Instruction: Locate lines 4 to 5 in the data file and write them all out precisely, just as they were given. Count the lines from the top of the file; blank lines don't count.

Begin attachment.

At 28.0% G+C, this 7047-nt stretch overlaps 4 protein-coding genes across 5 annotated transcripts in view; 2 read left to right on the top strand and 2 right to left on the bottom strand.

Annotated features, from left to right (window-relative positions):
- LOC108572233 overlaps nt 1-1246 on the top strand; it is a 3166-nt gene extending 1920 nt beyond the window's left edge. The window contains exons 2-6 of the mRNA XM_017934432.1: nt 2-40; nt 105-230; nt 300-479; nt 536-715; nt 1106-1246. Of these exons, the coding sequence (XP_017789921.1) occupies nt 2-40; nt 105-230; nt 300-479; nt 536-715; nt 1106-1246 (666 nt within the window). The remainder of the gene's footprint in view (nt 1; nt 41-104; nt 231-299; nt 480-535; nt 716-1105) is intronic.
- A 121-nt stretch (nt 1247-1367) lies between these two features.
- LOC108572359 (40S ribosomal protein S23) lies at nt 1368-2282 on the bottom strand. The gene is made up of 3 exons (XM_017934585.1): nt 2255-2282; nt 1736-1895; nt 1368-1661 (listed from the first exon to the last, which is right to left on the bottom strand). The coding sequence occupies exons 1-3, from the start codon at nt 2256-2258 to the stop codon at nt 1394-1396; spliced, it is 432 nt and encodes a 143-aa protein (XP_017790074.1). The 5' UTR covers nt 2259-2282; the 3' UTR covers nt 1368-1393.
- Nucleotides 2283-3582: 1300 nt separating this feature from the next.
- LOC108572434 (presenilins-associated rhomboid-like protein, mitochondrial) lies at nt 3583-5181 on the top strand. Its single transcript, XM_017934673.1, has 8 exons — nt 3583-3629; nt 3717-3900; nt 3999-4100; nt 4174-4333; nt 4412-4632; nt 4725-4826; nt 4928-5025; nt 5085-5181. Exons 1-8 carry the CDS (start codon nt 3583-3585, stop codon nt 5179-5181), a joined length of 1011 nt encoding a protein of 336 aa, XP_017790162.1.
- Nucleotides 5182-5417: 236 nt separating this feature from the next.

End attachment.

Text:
- A 121-nt stretch (nt 1247-1367) lies between these two features.
- LOC108572359 (40S ribosomal protein S23) lies at nt 1368-2282 on the bottom strand. The gene is made up of 3 exons (XM_017934585.1): nt 2255-2282; nt 1736-1895; nt 1368-1661 (listed from the first exon to the last, which is right to left on the bottom strand). The coding sequence occupies exons 1-3, from the start codon at nt 2256-2258 to the stop codon at nt 1394-1396; spliced, it is 432 nt and encodes a 143-aa protein (XP_017790074.1). The 5' UTR covers nt 2259-2282; the 3' UTR covers nt 1368-1393.